The discovery and development of large natural gas deposits by Israel in the eastern Mediterranean by local and foreign energy companies such as Delek Energy and Noble Energy has become a game changer for Israel. Up to now, Israel has had to import most of its energy supplies which became problematic following the frequent attacks against the gas line bringing natural gas from Egypt to both Israel and Jordan. This alone caused Israel to shift its energy attention offshore; and upon reaching large natural gas deposits in the Tamar undersea gas fields, Israel began constructing an undersea pipeline to bring the gas ashore.
The recent completion of this undersea gas pipeline resulted in this much needed energy source finally reaching the Israeli mainland. This event was hailed by Israeli PM Benjamin Netanyahu who said: “this is an important day for Israel’s economy. We are making an important step for independence in the field of energy”.
The natural gas will not only be used for Israel’s own energy needs, but will also be sold to other countries; including Turkey, which plans to construct an undersea pipeline to import Israeli gas.
Turkey’s interest in the undersea gas fields stem from a variety of reasons, including their own chronic energy needs as well as their desire to be a dominant player in the eastern Mediterranean within which energy sources play a very important part.
The fact that Turkey occupies the northern part of Cyprus causes the Turkish government to claim that part of these undersea gas reserves belong to Turkey; as stated in an article written by the Turkish based International Strategic Research Organization.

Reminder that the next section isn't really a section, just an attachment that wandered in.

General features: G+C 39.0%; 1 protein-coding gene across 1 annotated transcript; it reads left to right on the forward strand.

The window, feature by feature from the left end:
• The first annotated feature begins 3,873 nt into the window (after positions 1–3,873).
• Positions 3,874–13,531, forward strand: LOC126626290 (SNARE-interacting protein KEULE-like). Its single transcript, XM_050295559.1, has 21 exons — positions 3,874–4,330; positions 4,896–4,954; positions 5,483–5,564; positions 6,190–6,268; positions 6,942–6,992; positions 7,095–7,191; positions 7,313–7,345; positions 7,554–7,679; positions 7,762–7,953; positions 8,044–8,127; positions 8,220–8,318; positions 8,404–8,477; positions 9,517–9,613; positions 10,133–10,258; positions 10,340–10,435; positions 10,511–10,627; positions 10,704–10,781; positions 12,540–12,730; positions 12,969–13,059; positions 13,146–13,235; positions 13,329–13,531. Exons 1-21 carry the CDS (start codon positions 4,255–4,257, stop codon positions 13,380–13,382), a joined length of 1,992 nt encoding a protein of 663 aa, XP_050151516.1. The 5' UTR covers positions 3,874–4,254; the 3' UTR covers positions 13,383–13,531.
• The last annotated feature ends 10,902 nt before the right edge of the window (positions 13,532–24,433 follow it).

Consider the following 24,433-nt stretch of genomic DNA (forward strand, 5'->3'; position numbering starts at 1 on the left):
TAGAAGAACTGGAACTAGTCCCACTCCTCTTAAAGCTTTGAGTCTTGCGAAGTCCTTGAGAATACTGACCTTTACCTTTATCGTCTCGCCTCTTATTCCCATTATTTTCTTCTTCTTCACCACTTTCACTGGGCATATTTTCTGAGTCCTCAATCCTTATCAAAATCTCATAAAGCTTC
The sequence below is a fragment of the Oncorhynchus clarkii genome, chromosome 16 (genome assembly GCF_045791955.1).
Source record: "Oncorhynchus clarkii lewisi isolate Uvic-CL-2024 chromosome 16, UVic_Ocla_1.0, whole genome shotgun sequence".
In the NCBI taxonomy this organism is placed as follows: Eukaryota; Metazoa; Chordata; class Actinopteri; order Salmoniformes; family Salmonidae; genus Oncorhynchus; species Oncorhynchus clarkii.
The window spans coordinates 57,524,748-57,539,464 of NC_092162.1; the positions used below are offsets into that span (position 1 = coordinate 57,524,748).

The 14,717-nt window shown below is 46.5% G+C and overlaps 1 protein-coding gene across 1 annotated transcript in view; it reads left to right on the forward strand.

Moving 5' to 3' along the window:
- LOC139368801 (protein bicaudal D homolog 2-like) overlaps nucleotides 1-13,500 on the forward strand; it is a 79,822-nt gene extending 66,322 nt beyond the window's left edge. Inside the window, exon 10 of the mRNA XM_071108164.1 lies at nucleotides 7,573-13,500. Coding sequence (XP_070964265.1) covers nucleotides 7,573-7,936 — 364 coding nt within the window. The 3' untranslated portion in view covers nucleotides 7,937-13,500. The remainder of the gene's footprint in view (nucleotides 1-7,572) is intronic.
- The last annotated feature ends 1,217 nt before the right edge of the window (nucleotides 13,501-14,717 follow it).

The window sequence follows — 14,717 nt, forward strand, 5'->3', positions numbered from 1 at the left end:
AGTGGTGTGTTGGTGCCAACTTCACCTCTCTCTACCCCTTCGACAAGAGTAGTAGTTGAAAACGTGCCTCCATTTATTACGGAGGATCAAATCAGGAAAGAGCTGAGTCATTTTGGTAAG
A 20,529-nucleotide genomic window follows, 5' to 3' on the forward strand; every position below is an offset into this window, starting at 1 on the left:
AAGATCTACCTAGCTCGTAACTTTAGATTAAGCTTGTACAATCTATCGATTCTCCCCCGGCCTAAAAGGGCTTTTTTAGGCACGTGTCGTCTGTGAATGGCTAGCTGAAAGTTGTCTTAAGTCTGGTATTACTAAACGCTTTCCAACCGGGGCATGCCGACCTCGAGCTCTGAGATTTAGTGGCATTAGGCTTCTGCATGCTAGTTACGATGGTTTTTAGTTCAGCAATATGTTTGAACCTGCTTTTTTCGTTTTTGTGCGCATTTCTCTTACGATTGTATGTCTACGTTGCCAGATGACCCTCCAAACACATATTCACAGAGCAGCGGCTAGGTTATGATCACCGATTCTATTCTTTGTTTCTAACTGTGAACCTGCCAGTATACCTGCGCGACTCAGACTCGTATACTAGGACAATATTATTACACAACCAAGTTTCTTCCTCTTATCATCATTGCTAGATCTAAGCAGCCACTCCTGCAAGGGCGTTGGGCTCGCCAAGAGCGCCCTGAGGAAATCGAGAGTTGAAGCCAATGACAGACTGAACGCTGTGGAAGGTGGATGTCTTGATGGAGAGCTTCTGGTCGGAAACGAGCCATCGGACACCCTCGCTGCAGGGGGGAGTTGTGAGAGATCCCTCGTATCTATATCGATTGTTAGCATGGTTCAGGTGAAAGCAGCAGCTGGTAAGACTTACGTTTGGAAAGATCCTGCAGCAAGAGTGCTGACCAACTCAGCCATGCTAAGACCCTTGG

In this article, Haluk Direskeneli, an Ankara-based energy analyst, warned that foreign energy exploration companies like Noble Energy “may be taking too much of a confrontation risk” by agreeing to engage in oil and gas exploration and drilling in the Aphrodite field that lies off the coast of the Republic of Cyprus, with which Noble entered into an agreement with to conduct these explorations.
A potential improvement in Turkish relations with Israel, the main energy player so far in the Eastern Mediterranean, may be in the offing as a result of Israel’s PM Netanyahu formally apologizing to Turkish PM Recep Tayyip Erdogan and agree to normalize relations between the two countries. The apology, which occurred during US President Barack Obama’s visit to Israel, could now result in joint cooperation in the energy field, as said by Turkey’s Energy Minister Taner Yildiz. This cooperation may restart the idea of constructing an undersea pipeline from Turkey to the undersea gas fields that Israel is developing in order to bring supplies of natural gas to Turkey and Europe.
This pipeline is being planned by a large Turkish conglomerate ; and could eventually have far reaching benefits and become a challenge to Russia’s gas producer Gazprom.
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